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Thread Title: South Carolina secession Sesquicentennial - Post a Civil War Token
Created On Monday December 20, 2010 8:54 AM
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EagleEye
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Monday December 20, 2010 8:54 AM

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150 years ago South Carolina issued its Ordinance of Seccession. A few days later it issued a Declaration of Causes.

Up until this point, it was thought by many Northerners that the tough talk of the Southerners could be compromised and that they wouldn't go this far. Now the idea of war became stronger.




This is one of the "Wealth of the South" tokens. They were struck in Cincinnati with the hope to sell them to Northerners and Southerners during the Presidential election of 1860. They were not circulating tokens, rather they are medals. "Collect them all!" might have been the sales phrase.


Post some other "Wealth of the South tokens" - lets see if we can get a whole set listed.



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Edited: Monday December 20, 2010 at 8:56 AM by EagleEye

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canadanz
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Monday December 20, 2010 9:18 AM

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That is a very cool token

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coinsarefun
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Monday December 20, 2010 9:28 AM

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This is the only Wealth of the South token I have


1860 Wealth of the South F- 511/514 B NGC MS63



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Life should NOT be a journey to the grave with the intention of arriving safely in an attractive and well-preserved body,but rather to skid in sideways Chardonnay in one hand chocolate in the other body thoroughly used up,totally worn out screaming WooHoo

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Broadstruck
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Monday December 20, 2010 10:10 AM

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Post a Civil War Token

Here's one with a mighty bold statement...



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Edited: Monday December 20, 2010 at 10:11 AM by Broadstruck

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coinsarefun
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Monday December 20, 2010 10:20 AM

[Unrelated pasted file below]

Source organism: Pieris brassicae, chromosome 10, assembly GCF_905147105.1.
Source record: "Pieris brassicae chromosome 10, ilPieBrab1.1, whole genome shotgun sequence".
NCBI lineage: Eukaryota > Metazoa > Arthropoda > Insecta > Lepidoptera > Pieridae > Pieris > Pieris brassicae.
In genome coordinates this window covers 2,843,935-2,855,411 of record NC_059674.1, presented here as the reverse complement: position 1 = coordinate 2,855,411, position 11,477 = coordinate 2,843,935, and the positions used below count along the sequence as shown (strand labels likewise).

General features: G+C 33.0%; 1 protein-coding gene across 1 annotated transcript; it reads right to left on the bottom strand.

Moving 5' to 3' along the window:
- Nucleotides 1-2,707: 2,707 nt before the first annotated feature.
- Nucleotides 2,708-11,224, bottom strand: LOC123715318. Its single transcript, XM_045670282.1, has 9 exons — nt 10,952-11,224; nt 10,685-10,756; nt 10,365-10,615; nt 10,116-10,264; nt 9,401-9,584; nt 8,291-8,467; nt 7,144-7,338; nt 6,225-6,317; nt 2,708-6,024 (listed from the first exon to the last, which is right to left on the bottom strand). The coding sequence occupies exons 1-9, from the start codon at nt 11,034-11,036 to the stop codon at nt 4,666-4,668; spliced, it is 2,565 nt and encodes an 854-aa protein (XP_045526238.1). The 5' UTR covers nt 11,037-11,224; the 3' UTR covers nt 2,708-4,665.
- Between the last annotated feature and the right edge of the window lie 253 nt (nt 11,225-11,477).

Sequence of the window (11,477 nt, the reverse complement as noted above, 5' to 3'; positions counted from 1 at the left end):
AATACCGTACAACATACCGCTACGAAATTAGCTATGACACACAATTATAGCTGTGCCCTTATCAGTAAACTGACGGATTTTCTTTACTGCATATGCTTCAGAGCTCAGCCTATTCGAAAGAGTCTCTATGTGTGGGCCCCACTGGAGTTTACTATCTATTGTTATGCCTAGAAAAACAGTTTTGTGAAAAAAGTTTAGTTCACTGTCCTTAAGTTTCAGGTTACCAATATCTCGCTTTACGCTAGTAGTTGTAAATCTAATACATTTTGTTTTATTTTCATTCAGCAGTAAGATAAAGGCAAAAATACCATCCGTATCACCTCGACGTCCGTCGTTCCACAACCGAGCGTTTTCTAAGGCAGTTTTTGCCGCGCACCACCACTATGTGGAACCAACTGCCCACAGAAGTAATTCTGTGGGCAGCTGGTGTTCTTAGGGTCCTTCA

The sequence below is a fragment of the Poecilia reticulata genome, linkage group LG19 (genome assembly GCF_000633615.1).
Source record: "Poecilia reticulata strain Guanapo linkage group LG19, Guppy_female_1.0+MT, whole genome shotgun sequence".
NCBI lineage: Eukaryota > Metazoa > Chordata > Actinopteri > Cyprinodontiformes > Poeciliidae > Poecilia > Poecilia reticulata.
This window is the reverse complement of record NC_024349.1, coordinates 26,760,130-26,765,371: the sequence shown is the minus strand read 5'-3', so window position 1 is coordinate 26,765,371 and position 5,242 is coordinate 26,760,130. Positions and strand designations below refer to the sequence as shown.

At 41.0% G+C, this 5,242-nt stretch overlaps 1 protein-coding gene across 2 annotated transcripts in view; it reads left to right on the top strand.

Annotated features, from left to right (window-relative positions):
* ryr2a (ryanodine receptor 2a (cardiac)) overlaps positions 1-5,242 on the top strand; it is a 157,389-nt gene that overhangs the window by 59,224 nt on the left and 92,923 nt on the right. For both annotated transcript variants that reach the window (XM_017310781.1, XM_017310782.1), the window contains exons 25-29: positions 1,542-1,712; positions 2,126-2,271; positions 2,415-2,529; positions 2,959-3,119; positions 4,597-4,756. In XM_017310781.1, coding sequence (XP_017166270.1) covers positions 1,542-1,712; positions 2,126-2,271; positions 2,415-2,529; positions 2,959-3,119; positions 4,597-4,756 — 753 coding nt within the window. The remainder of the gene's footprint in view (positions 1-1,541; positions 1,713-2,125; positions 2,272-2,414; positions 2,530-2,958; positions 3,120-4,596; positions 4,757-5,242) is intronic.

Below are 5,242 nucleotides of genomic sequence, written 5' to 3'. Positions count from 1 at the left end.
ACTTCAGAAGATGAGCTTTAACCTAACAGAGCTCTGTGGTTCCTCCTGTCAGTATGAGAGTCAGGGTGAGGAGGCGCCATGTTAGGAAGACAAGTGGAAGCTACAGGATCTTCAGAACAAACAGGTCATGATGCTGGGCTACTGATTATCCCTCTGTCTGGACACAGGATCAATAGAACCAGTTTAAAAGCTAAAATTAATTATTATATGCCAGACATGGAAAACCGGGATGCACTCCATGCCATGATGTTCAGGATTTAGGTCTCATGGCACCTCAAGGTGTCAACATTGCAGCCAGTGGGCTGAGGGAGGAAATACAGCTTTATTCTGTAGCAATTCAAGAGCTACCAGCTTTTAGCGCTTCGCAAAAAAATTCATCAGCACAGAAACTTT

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Life should NOT be a journey to the grave with the intention of arriving safely in an attractive and well-preserved body,but rather to skid in sideways Chardonnay in one hand chocolate in the other body thoroughly used up,totally worn out screaming WooHoo

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EagleEye
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Monday December 20, 2010 10:53 AM

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This is also an important topic of the time before shots were fired:



John Adams Dix

In May 1860 he became postmaster of New York City, and from January until March 1861 he was secretary of the treasury of the United States, in which capacity he issued (January 29, 1861) to a revenue officer at New Orleans a famous order containing the words, "if any one attempts to haul down the American flag, shoot him on the spot."



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Edited: Monday December 20, 2010 at 10:56 AM by EagleEye

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EagleEye
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Monday December 20, 2010 5:49 PM

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Here are the candidates:




Lincoln is missing, for now.


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HoledandCreative
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Monday December 20, 2010 10:03 PM

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Sorry, pictures are a tad off.


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ambro51
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Tuesday December 21, 2010 6:00 AM

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Robert Lovett....to be a major figure post civil war in CSA numismatics.....had made a storecard in 1860 for his own use. Struck in a variety of metals, the copper nickel example here shares a very common look with the yet to be created CSA cent.



Edited: Tuesday December 21, 2010 at 6:01 AM by ambro51

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BillJones
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Tuesday December 21, 2010 6:15 AM

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Here are the obverse and reverse of couple of rare Lincoln tokens.





The gold filled one is variety 129/349. The white metal piece is 130/347. Both are R-9 rated (2 to 4) although I can tell you that they are not quite that rare.

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BillJones
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Tuesday December 21, 2010 10:22 AM

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Here is the last of the "Wealth of the South" 1860 presidential candidates set, a Lincoln with an unusual reverse ... I like the hole in this one because it shows that the piece was probably used during the campaign unlike some others that were struck after the election. The Fuld number is 506/512mp.



All Civil War tokens are supposed to be dated during the war years from 1861 to 1864, but these Wealth of the South tokens have been included in the set.